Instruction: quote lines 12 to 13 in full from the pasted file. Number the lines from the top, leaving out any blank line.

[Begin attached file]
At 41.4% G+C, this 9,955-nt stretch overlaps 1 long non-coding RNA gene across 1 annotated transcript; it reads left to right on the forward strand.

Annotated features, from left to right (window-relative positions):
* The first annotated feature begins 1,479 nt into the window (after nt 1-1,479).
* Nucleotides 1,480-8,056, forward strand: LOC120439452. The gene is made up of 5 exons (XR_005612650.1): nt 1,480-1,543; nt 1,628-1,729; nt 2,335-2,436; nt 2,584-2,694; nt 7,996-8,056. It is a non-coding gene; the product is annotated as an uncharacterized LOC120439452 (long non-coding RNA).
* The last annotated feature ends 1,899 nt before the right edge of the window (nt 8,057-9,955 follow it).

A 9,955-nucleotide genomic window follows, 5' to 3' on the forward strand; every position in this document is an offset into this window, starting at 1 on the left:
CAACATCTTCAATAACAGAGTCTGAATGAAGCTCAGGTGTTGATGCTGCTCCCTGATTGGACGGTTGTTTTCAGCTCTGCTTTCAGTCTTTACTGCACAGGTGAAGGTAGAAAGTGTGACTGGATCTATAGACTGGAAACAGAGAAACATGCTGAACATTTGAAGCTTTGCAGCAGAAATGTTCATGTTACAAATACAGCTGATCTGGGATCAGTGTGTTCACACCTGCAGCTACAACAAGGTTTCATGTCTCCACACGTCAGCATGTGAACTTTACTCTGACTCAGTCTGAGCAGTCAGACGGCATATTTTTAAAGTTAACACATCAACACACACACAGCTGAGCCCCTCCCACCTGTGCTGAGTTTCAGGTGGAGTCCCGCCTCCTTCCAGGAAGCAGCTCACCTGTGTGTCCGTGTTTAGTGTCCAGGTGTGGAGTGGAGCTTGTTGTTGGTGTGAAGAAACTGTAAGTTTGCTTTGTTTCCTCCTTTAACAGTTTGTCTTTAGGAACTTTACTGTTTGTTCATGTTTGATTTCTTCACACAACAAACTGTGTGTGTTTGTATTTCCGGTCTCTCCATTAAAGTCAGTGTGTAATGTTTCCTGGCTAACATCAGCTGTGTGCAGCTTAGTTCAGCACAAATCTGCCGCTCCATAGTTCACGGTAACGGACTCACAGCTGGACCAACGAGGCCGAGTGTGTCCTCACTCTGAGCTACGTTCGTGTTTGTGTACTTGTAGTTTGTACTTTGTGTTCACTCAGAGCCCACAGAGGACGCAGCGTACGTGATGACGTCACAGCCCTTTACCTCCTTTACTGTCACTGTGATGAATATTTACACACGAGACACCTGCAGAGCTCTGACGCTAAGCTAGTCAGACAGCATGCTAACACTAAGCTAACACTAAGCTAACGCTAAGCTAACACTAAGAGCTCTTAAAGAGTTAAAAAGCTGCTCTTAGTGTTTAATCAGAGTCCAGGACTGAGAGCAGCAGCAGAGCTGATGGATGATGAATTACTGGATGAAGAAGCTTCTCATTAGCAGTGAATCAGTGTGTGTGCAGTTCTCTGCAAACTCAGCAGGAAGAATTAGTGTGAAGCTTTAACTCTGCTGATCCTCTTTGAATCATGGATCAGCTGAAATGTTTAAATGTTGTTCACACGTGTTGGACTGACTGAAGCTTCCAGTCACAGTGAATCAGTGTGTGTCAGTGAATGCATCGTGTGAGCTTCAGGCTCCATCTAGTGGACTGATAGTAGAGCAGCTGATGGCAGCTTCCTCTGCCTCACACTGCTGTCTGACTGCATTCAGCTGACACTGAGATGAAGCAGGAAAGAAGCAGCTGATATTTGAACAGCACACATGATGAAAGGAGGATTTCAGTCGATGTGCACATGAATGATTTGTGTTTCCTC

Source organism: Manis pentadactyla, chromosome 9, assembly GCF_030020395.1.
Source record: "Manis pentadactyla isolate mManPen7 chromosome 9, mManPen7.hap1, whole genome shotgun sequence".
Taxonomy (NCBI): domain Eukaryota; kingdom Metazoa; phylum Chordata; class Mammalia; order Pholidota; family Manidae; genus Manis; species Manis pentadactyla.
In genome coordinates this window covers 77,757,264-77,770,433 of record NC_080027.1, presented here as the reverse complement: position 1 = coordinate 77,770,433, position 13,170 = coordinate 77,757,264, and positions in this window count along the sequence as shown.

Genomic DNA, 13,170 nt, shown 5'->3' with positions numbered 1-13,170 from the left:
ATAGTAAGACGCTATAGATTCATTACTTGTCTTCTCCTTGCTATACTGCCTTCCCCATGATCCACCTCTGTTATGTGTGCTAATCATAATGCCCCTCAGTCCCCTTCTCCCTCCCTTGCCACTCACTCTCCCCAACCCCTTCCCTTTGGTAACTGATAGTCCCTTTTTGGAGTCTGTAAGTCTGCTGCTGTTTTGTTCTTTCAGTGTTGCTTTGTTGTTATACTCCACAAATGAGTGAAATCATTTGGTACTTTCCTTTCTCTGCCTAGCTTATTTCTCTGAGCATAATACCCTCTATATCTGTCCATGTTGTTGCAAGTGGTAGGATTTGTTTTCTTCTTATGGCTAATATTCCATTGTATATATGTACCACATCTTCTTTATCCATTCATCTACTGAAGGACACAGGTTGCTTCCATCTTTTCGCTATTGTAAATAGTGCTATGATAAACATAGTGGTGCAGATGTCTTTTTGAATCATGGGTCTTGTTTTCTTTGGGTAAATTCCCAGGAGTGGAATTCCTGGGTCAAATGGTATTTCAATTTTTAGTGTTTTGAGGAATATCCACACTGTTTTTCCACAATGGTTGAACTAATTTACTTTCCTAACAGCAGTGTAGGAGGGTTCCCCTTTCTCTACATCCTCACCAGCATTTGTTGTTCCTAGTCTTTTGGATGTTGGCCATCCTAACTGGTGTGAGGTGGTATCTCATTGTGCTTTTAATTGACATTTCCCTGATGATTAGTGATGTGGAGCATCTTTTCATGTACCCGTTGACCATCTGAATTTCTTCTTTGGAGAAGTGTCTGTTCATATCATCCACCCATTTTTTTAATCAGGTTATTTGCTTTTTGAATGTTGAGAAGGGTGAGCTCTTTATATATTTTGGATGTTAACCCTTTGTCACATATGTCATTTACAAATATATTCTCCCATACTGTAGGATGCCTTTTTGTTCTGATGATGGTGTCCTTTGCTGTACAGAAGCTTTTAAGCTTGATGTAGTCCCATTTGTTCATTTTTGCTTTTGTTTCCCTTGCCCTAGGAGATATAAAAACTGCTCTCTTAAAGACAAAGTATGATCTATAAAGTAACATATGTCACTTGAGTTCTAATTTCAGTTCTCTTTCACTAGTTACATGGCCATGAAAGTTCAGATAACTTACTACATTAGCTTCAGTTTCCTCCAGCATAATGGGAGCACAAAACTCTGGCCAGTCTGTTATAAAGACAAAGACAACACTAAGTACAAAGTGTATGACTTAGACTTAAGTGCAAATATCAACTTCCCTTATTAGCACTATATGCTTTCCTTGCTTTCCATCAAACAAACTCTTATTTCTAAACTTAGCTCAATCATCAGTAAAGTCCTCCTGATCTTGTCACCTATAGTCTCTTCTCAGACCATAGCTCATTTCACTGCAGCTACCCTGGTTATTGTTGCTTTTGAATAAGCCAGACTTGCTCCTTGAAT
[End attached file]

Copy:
Genomic DNA, 13,170 nt, shown 5'->3' with positions numbered 1-13,170 from the left:
ATAGTAAGACGCTATAGATTCATTACTTGTCTTCTCCTTGCTATACTGCCTTCCCCATGATCCACCTCTGTTATGTGTGCTAATCATAATGCCCCTCAGTCCCCTTCTCCCTCCCTTGCCACTCACTCTCCCCAACCCCTTCCCTTTGGTAACTGATAGTCCCTTTTTGGAGTCTGTAAGTCTGCTGCTGTTTTGTTCTTTCAGTGTTGCTTTGTTGTTATACTCCACAAATGAGTGAAATCATTTGGTACTTTCCTTTCTCTGCCTAGCTTATTTCTCTGAGCATAATACCCTCTATATCTGTCCATGTTGTTGCAAGTGGTAGGATTTGTTTTCTTCTTATGGCTAATATTCCATTGTATATATGTACCACATCTTCTTTATCCATTCATCTACTGAAGGACACAGGTTGCTTCCATCTTTTCGCTATTGTAAATAGTGCTATGATAAACATAGTGGTGCAGATGTCTTTTTGAATCATGGGTCTTGTTTTCTTTGGGTAAATTCCCAGGAGTGGAATTCCTGGGTCAAATGGTATTTCAATTTTTAGTGTTTTGAGGAATATCCACACTGTTTTTCCACAATGGTTGAACTAATTTACTTTCCTAACAGCAGTGTAGGAGGGTTCCCCTTTCTCTACATCCTCACCAGCATTTGTTGTTCCTAGTCTTTTGGATGTTGGCCATCCTAACTGGTGTGAGGTGGTATCTCATTGTGCTTTTAATTGACATTTCCCTGATGATTAGTGATGTGGAGCATCTTTTCATGTACCCGTTGACCATCTGAATTTCTTCTTTGGAGAAGTGTCTGTTCATATCATCCACCCATTTTTTTAATCAGGTTATTTGCTTTTTGAATGTTGAGAAGGGTGAGCTCTTTATATATTTTGGATGTTAACCCTTTGTCACATATGTCATTTACAAATATATTCTCCCATACTGTAGGATGCCTTTTTGTTCTGATGATGGTGTCCTTTGCTGTACAGAAGCTTTTAAGCTTGATGTAGTCCCATTTGTTCATTTTTGCTTTTGTTTCCCTTGCCCTAGGAGATATAAAAACTGCTCTCTTAAAGACAAAGTATGATCTATAAAGTAACATATGTCACTTGAGTTCTAATTTCAGTTCTCTTTCACTAGTTACATGGCCATGAAAGTTCAGATAACTTACTACATTAGCTTCAGTTTCCTCCAGCATAATGGGAGCACAAAACTCTGGCCAGTCTGTTATAAAGACAAAGACAACACTAAGTACAAAGTGTATGACTTAGACTTAAGTGCAAATATCAACTTCCCTTATTAGCACTATATGCTTTCCTTGCTTTCCATCAAACAAACTCTTATTTCTAAACTTAGCTCAATCATCAGTAAAGTCCTCCTGATCTTGTCACCTATAGTCTCTTCTCAGACCATAGCTCATTTCACTGCAGCTACCCTGGTTATTGTTGCTTTTGAATAAGCCAGACTTGCTCCTTGAAT